A Home/Auto Emergency Kit for All Occasions

 A variety of emergency supplies, including flashlights, water, first aid and a radio.

Lately, it seems like Mother Nature is reminding us that you can never take anything for granted. In the blink of an eye, a storm can race through your community and leave a wake of destruction in its path. You might live in an area that isn't susceptible to tornadoes but think about other natural disasters like fires, earthquakes, winter storms or power outages. Can you say where you live has never been hit? Probably not. That's why you shouldn't leave anything to chance when it comes to preparing for an emergency.

Put it this way: Suppose you were given 10 minutes to clear out of your house. What would you take? Where would you go? Are you ready for that kind of evacuation? Here are some suggestions for emergency kits.

Home Emergency Kit

Try to condense what you need into two or three easy to carry waterproof plastic containers. These are available at any Home Depot, Target or Wal-Mart. This is what you should include:

Self-powered flashlight

Self-powered radio

Three day supply of water (one gallon per person per day)

Three day supply of non-perishable foods like packaged power bars

Three day supply of canned food that doesn't require heat

Can opener/plastic utensils

Extra clothing

Toilet paper

Jackets, sweaters, hats, gloves

Sleeping bag

First aid kit and first aid manual


Every three months you should swap out your water and food. If you have pets you should prepare a separate kit for them including water and food bowls, treats and kibble. You should keep these kits in your garage or a closet for easy access. The goal is to get out as quickly as possible.

Also, try to imagine life without a cell phone. There is no guarantee that you'll be able to charge your phone where you're going. Get a small notebook with contact numbers and write them out. Remember writing down numbers?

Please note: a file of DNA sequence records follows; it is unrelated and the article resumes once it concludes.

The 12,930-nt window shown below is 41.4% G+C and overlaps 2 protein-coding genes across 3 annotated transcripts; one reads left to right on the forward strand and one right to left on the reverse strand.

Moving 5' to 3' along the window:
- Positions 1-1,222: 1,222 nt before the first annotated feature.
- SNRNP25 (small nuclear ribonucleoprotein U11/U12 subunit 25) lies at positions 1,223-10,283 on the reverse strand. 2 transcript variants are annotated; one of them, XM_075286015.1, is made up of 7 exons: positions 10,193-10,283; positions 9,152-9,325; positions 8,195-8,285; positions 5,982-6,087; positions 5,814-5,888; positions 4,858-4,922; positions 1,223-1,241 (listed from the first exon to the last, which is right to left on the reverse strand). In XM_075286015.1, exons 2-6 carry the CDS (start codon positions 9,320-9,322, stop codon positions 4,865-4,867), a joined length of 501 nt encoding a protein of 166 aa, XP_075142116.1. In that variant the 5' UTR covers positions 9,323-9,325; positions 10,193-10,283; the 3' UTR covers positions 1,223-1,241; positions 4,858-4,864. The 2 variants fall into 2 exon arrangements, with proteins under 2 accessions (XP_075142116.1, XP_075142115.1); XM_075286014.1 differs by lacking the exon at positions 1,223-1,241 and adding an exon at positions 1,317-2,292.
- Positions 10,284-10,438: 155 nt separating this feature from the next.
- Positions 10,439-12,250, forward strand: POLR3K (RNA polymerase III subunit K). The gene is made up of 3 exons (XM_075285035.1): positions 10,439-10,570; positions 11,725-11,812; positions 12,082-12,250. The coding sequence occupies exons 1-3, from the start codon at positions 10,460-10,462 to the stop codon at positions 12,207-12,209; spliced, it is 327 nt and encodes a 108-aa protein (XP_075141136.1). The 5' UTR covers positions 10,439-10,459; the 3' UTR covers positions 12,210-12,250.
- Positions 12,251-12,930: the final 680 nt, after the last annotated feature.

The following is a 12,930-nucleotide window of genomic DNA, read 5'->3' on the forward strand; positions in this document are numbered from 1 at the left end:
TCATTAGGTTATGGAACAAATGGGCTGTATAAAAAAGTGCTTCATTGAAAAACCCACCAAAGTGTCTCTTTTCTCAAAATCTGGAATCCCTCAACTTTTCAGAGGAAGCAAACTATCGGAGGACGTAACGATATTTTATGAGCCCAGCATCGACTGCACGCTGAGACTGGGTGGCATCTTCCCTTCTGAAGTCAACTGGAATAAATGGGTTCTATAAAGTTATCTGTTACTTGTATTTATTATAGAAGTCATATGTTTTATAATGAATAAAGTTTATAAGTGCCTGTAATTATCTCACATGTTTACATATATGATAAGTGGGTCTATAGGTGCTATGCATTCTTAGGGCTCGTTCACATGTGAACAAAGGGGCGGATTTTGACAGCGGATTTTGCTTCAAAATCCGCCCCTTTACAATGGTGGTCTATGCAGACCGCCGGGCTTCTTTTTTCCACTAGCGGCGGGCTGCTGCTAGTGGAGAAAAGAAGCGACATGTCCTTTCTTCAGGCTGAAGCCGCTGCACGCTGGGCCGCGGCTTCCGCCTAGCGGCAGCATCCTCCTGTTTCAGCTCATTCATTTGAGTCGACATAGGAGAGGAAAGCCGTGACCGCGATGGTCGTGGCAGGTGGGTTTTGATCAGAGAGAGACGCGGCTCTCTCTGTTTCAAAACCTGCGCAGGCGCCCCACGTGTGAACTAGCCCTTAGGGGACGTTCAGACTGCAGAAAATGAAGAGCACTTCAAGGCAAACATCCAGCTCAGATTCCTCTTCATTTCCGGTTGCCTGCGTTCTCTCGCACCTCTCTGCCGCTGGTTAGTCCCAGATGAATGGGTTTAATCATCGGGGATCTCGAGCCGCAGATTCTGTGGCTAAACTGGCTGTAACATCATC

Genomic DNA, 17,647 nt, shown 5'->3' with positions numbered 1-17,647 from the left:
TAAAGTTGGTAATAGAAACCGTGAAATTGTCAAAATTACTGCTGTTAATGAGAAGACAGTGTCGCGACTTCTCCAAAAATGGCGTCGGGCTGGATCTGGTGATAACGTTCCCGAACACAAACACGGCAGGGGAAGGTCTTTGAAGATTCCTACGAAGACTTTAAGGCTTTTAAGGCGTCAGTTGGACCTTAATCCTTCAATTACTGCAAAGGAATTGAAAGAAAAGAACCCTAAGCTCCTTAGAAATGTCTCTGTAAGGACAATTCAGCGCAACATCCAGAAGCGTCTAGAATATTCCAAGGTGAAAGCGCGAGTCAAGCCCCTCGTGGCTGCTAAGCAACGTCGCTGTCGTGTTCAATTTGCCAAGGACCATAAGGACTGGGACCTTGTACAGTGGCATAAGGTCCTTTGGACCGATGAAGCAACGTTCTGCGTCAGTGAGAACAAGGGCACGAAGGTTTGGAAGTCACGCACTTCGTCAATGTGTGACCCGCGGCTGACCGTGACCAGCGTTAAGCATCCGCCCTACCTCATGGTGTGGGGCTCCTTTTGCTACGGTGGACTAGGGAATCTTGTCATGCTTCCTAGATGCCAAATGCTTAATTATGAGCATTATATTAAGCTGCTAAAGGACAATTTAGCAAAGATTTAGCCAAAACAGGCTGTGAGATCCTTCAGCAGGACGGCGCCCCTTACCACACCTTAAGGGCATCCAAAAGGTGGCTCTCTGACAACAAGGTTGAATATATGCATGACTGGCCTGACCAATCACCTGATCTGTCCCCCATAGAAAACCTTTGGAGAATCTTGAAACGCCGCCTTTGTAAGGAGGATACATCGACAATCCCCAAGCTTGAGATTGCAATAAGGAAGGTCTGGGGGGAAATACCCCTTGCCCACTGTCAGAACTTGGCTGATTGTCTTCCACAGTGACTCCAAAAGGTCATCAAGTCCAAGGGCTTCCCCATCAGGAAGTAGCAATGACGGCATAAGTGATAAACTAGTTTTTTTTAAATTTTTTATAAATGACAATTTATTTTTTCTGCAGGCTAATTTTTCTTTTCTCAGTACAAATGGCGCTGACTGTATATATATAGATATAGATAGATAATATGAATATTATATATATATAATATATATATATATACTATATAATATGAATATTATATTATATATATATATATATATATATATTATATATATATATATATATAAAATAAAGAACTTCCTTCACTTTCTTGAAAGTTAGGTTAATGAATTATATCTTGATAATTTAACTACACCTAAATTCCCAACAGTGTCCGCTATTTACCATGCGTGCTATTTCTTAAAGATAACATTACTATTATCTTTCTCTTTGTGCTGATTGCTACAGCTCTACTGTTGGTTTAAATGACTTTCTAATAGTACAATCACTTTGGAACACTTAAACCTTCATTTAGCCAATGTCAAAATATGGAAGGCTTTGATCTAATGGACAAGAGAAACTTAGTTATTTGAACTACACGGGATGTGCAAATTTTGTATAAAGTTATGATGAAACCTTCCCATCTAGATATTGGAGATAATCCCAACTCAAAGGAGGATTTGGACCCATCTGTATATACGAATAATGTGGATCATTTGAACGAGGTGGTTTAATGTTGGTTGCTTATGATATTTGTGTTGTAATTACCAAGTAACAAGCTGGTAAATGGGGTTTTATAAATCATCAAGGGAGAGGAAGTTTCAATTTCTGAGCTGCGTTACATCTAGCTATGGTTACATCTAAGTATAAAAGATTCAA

Then there is the issue of important papers and photographs. Here is where you'll want to get a fireproof lockbox. Into that box should go things like passports, birth certificates, credit cards and any spare cash. You can be really proactive and scan all your photos onto a flash drive and add that to the lock box. Go back to that "You have ten minutes to leave" scenario. Wouldn't it be easier to grab a lockbox you keep under you bed than to scramble around looking for those items?

Auto Emergency Kit

If an emergency call comes in and you're able to leave from your home with your prepared kits, you'll be ahead of the game. But what happens if you find yourself out on the road when an emergency strikes. Will you be ready? Again, think about having that small plastic container to keep in your trunk or back of the SUV. Here's what should be in that kit:

Standard first aid kit and manual

Small fire extinguisher

Flashlight with spare batteries



Rain slicker


Cat litter (for a stuck tire)

Ice scrapper

Small utility tool kit

Reflective triangles

Take note that your auto emergency kit doesn't have to be used just for you. Having the ability to help someone else that might be stranded could be a huge benefit. Remember it's better to have an emergency kit and never need it then to need it and not have one.

(Now that your supplies are in place, get your family ready with a fire drill.)